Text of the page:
Antibiotic Resistance in Neisseria Gonorrhoeae: Genetics and Mechanisms of Resistance

Sex Transm Dis. Oct-Dec 1988;15(4):217-24. doi: 10.1097/00007435-198810000-00008.

Abstract

In recent years the emergence and spread of antibiotic resistance in Neisseria gonorrhoeae has increased markedly. Chromosomal resistance to penicillin and tetracycline is due to the effects of one or more mutations and is generally low-level. However, the effects of these mutations are additive. Thus, the level of resistance in strains with several mutations is often high enough to yield significant rates of treatment failure. Resistance to aminoglycosides (e.g., streptomycin and kanamycin) and spectinomycin, an aminocyclitol antibiotic is not due to the inactivation of the antibiotic but to an alteration in the sensitivity of the 30S ribosomal subunit to the drug. At least five beta-lactamase plasmids of N. gonorrhoeae have been described. Some of these plasmids can be mobilized by the 24.5-MDa gonococcal conjugative plasmid and transferred to other gonococcal strains. Gonococci have recently acquired high-level resistance to tetracycline due to the streptococcal tetM determinant. This determinant is located on a 25.2-MDa plasmid that possesses a considerable degree of homology with the 24.5-MDa conjugative plasmid. The 25.2-MDa plasmid has retained the ability to transfer beta-lactamase plasmids as well as to mobilize and transfer itself to suitable recipient strains.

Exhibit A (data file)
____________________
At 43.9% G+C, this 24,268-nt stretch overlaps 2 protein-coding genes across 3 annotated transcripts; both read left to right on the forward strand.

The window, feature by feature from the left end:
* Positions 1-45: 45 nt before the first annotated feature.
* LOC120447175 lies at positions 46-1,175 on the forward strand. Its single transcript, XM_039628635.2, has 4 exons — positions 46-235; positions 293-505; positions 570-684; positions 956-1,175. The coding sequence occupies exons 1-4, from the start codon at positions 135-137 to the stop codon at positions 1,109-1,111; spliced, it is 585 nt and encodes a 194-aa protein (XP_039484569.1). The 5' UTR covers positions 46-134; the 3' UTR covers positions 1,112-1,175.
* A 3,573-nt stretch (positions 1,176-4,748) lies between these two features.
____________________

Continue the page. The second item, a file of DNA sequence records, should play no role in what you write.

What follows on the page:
Publication types

  • Review

MeSH terms

  • Anti-Bacterial Agents / pharmacology*
  • Chromosomes, Bacterial / drug effects*
  • Drug Resistance, Microbial
  • Neisseria gonorrhoeae / drug effects
  • Neisseria gonorrhoeae / genetics*
  • Plasmids / drug effects*

Substances

  • Anti-Bacterial Agents